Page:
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I have a compiler error in scala and I don't know what does it refer to:
Assume these declarations:

trait Abstract {
  type MyType
}
trait AInner
trait A extends Abstract{
  type MyType <: AInner
}
trait BInner {
  def bMethod : Int
}
trait B extends Abstract with A{
  override type MyType <: BInner with A#MyType
}
What I'm trying to achieve here(in trait B) is to further restrict the type MyType declared in Abstract, so any value of type MyType must extend all the MyTypes in the mixin tree.

The compiler is giving me this message(as in title): type MyType is a volatile type; cannot override a type with non-volatile upper bound. I understand, that type volatility is happening here because of type conjuction with A#MyType, the part of the error: type with non-volatile upper bound probably refers to the type declaration type MyType <: AInner, where AInner is not an abstract type thus non-volatile.

Why can't I do it? Is there a way, how to achieve my goal?

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3 Answers 3

up vote 5 down vote accepted
+100

Removing this check in the compiler lets us shine a light on the potential for unsoundness.

diff --git a/src/compiler/scala/tools/nsc/typechecker/Typers.scala b/src/compiler/scala/tools/nsc/typechecker/Typers.scala
index 37a7e3c..78a8959 100644
--- a/src/compiler/scala/tools/nsc/typechecker/Typers.scala
+++ b/src/compiler/scala/tools/nsc/typechecker/Typers.scala
@@ -5128,8 +5128,7 @@ trait Typers extends Adaptations with Tags {

       def typedSelectFromTypeTree(tree: SelectFromTypeTree) = {
         val qual1 = typedType(tree.qualifier, mode)
-        if (qual1.tpe.isVolatile) TypeSelectionFromVolatileTypeError(tree, qual1)
-        else typedSelect(tree, qual1, tree.name)
+        typedSelect(tree, qual1, tree.name)
       }

       def typedTypeBoundsTree(tree: TypeBoundsTree) = {

Then, running the code from a compiler test case for illegal type selection for volatile types:

scala> class A; class B extends A
defined class A
defined class B

scala> trait C {
     |   type U
     |   trait D { type T >: B <: A }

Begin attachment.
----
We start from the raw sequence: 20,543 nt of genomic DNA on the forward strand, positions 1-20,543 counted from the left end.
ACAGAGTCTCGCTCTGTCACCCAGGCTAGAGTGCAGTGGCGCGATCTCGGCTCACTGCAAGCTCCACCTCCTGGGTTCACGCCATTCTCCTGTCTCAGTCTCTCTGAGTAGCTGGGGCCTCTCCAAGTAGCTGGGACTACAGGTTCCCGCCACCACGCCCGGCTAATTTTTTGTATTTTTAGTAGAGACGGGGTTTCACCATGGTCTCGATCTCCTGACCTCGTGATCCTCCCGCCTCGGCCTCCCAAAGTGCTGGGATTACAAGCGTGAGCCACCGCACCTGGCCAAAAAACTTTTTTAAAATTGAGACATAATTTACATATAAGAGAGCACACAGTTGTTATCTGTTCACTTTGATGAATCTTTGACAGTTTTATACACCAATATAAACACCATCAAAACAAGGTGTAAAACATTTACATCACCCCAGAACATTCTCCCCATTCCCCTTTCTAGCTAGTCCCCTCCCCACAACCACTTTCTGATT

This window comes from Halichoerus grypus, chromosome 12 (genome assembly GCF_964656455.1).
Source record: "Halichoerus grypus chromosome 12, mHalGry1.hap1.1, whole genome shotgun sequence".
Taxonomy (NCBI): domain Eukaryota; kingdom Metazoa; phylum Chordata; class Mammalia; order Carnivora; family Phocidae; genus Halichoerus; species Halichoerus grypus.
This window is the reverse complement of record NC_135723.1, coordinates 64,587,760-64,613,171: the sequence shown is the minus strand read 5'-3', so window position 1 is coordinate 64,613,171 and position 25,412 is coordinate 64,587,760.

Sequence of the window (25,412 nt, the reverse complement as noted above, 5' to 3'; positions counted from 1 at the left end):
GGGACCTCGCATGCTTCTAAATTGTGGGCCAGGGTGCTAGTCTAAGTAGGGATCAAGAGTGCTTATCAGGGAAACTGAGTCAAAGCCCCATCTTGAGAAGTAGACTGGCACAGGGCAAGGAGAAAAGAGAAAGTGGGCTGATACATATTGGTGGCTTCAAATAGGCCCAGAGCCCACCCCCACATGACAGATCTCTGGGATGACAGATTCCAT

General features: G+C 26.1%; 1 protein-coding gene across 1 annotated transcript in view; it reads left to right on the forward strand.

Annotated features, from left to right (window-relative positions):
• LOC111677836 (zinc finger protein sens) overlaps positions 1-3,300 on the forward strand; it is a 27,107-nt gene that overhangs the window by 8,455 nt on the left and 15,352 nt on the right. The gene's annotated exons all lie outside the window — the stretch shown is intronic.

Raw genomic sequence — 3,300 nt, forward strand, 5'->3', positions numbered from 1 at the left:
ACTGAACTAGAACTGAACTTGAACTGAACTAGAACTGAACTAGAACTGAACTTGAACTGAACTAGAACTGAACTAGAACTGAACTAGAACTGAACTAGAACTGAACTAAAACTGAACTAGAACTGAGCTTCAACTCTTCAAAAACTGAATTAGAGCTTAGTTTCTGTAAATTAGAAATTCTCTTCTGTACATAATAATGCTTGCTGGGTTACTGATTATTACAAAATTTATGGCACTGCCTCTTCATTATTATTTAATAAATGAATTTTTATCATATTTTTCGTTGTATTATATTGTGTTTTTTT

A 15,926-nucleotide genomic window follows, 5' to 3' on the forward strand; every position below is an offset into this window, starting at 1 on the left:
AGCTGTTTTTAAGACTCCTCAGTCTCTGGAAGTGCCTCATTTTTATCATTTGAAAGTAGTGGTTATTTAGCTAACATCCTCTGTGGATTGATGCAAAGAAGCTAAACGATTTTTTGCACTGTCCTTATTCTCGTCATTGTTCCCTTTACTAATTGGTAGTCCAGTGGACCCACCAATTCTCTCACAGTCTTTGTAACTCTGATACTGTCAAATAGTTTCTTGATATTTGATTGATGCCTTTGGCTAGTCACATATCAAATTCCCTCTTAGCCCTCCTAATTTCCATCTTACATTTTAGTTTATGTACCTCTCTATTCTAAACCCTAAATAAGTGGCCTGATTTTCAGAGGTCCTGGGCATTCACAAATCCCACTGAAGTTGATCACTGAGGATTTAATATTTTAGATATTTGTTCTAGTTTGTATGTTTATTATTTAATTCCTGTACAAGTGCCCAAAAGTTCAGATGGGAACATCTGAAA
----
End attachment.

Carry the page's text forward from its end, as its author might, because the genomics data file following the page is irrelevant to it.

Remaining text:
|   val y: (D with U)#T = new B
     | }
defined trait C

scala> class D extends C {
     |   trait E
     |   trait F { type T = E }
     |   type U = F
     |   def frob(arg : E) : E = arg
     |   frob(y)
     | }
defined class D

scala> new D
java.lang.ClassCastException: B cannot be cast to D$E

As I understand it, the issue stems from the fact that Scala doesn't have true intersection types.

scala> type A = { type T = Int }
defined type alias A

scala> type B = { type T = String }
defined type alias B

scala> "": (A with B)#T
res16: String = ""

scala> 0: (A with B)#T
<console>:37: error: type mismatch;
 found   : Int(0)
 required: String
              0: (A with B)#T
              ^

This might change in the future, if the research into Dependent Object Types (DOT) bears fruit.

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1  
Why are also abstract method members forbidden in non-volatile types? –  Blaisorblade Jul 1 at 23:03

You can rewrite trait B with (more later about your goal, which, I think, is a bit different)

trait B extends A {
  type MyType <: BInner with AInner
}

And this makes total sense. A value of type B#MyType can be seen as either a BInner or a AInner.

You don't need to repeat Abstract because A is already a subclass of Abstract. You don't have to write override as this is implicit for a type declaration. So the question is why A#MyType is not working as AInner?

Here is what the scala language spec says about volatile types.

3.6 Volatile Types